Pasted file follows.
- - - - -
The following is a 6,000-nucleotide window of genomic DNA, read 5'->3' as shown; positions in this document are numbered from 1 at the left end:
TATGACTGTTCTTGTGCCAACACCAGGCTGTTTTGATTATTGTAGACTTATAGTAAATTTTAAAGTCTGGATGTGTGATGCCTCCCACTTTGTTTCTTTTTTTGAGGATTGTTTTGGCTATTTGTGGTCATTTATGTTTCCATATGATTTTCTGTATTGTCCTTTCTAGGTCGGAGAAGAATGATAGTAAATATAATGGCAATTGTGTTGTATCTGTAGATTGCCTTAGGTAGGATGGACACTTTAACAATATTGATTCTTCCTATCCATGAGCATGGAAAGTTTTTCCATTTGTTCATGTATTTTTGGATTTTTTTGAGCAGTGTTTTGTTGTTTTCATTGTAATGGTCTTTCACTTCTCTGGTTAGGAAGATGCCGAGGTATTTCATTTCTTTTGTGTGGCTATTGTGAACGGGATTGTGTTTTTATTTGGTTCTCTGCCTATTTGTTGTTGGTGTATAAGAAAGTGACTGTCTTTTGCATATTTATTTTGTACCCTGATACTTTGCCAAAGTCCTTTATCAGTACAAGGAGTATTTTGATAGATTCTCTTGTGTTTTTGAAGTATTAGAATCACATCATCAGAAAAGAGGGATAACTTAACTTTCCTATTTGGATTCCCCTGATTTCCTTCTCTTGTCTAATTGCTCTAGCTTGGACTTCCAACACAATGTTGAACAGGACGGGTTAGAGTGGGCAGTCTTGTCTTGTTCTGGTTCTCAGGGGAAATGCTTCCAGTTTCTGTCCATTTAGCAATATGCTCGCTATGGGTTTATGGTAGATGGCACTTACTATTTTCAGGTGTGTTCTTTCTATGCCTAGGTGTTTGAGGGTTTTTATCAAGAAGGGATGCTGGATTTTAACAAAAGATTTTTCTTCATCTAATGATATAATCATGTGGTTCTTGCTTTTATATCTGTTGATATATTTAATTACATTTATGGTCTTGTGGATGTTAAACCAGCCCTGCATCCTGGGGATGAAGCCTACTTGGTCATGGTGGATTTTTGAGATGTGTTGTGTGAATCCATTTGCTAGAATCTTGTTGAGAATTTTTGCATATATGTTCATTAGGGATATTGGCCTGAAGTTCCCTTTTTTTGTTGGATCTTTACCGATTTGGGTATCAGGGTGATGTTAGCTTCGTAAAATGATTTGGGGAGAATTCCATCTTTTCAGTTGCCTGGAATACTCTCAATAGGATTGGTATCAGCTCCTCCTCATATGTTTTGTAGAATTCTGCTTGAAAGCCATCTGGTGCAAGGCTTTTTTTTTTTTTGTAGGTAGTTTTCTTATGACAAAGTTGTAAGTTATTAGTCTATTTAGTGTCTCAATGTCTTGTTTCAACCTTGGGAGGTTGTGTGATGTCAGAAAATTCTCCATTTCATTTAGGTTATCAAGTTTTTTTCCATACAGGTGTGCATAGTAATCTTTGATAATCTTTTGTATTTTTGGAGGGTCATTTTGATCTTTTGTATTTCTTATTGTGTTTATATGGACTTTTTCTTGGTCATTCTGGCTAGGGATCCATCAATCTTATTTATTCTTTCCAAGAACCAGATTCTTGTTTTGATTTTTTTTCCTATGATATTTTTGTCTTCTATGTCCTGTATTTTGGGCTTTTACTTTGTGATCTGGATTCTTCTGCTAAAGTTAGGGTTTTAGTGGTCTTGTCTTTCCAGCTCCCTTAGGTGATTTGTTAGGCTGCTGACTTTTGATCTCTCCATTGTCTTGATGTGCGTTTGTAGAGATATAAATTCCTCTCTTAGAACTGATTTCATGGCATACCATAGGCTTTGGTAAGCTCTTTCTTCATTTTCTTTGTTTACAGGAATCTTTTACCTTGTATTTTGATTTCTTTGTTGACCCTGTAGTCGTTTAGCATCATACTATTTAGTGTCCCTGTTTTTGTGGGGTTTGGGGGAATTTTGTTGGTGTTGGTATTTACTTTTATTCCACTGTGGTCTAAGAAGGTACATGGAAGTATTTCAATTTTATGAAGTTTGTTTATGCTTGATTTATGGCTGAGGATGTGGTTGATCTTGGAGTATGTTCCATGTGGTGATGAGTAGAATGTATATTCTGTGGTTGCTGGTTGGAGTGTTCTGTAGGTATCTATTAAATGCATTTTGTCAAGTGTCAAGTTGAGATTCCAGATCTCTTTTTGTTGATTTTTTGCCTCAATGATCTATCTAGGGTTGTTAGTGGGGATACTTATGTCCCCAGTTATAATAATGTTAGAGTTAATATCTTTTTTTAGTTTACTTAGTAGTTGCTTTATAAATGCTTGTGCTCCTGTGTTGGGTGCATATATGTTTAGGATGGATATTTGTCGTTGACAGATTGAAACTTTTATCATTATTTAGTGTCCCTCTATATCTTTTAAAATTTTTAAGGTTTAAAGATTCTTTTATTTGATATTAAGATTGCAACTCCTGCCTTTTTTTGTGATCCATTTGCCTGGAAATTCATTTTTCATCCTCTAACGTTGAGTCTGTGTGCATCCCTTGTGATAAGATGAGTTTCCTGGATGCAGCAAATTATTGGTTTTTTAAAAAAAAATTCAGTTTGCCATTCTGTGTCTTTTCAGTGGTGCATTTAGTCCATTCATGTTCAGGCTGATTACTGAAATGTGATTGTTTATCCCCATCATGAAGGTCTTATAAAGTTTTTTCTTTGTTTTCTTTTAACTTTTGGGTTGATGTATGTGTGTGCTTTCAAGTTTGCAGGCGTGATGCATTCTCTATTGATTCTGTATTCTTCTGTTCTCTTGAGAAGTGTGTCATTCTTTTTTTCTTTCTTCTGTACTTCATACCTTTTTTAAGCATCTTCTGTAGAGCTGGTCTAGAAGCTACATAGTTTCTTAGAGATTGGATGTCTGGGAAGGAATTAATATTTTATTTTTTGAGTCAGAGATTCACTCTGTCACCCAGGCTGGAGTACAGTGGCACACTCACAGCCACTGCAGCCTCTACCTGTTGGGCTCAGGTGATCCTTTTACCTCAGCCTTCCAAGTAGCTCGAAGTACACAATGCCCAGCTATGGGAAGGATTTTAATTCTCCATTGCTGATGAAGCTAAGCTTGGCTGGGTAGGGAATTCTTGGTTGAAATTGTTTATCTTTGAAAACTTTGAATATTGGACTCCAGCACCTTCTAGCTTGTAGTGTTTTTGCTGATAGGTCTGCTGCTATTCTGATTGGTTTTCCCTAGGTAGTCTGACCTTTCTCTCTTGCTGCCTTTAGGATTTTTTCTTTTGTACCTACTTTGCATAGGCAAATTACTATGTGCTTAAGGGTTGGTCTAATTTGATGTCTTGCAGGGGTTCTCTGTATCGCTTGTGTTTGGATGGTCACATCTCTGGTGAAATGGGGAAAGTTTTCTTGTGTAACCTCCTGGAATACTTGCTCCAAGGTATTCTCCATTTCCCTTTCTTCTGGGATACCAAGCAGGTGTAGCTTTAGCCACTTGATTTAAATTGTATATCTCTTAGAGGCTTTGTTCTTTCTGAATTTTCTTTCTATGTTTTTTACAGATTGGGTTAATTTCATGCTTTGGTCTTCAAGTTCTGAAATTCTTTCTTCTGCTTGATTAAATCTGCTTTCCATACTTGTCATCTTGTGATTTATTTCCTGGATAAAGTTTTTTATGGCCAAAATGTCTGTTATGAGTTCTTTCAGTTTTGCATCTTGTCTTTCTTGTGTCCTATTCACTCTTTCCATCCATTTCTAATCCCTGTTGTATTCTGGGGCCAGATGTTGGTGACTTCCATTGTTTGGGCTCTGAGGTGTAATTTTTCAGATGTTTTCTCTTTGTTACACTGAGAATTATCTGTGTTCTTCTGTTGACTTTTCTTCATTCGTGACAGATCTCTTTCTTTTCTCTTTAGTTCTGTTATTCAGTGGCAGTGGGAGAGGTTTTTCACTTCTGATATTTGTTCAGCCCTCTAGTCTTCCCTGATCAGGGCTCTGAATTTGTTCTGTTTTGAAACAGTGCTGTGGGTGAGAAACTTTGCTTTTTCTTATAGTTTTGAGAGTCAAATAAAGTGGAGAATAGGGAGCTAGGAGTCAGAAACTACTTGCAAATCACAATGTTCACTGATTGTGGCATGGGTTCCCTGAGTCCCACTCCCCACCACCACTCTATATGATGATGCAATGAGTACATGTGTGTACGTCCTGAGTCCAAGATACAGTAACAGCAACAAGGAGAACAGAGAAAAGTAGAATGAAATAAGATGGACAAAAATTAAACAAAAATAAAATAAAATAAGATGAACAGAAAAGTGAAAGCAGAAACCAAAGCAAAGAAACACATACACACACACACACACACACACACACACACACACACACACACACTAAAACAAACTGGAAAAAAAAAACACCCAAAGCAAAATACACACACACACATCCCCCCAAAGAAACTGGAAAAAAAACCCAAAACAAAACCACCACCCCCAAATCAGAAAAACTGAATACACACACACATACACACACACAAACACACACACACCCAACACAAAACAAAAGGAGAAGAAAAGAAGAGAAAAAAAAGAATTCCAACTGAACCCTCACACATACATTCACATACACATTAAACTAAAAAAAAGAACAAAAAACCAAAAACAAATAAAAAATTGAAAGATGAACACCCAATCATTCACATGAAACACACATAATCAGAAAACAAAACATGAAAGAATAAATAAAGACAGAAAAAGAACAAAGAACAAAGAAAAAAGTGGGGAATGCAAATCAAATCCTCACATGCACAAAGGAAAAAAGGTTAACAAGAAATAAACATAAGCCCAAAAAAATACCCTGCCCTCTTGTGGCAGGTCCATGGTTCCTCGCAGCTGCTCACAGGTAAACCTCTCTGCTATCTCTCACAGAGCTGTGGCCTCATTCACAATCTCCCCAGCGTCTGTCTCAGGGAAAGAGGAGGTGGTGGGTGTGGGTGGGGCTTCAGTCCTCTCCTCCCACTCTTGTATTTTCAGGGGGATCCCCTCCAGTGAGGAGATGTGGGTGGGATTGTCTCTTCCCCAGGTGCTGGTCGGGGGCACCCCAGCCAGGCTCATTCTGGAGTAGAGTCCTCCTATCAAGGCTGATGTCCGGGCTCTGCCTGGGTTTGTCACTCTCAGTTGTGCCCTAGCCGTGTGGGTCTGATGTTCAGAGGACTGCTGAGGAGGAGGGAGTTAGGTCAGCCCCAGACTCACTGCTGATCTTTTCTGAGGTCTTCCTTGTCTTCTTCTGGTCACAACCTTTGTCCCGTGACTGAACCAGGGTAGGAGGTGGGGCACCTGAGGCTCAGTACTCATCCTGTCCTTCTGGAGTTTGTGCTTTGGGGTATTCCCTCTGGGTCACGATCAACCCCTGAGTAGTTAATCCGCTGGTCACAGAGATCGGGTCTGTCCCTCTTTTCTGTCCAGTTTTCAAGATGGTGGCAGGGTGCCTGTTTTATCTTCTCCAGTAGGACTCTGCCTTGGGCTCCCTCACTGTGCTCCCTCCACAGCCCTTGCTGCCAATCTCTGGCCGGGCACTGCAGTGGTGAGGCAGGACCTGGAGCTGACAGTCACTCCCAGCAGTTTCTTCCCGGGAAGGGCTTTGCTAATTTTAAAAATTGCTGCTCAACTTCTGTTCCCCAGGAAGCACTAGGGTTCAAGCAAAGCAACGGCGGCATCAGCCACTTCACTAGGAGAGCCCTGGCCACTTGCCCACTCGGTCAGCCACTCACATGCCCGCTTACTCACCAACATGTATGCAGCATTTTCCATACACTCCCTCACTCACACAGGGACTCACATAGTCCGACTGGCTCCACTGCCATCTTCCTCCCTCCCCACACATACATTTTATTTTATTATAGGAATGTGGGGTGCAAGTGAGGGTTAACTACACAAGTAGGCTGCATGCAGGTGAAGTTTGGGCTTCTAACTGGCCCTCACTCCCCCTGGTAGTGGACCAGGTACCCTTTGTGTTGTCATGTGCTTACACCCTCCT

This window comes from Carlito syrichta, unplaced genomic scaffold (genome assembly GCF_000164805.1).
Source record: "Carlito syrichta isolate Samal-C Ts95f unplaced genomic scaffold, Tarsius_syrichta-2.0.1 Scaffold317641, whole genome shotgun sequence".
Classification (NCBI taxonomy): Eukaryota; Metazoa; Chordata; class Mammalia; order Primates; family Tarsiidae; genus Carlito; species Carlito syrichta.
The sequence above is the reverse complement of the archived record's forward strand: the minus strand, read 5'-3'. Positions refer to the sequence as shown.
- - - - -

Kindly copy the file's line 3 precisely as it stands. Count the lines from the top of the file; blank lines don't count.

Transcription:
This window comes from Carlito syrichta, unplaced genomic scaffold (genome assembly GCF_000164805.1).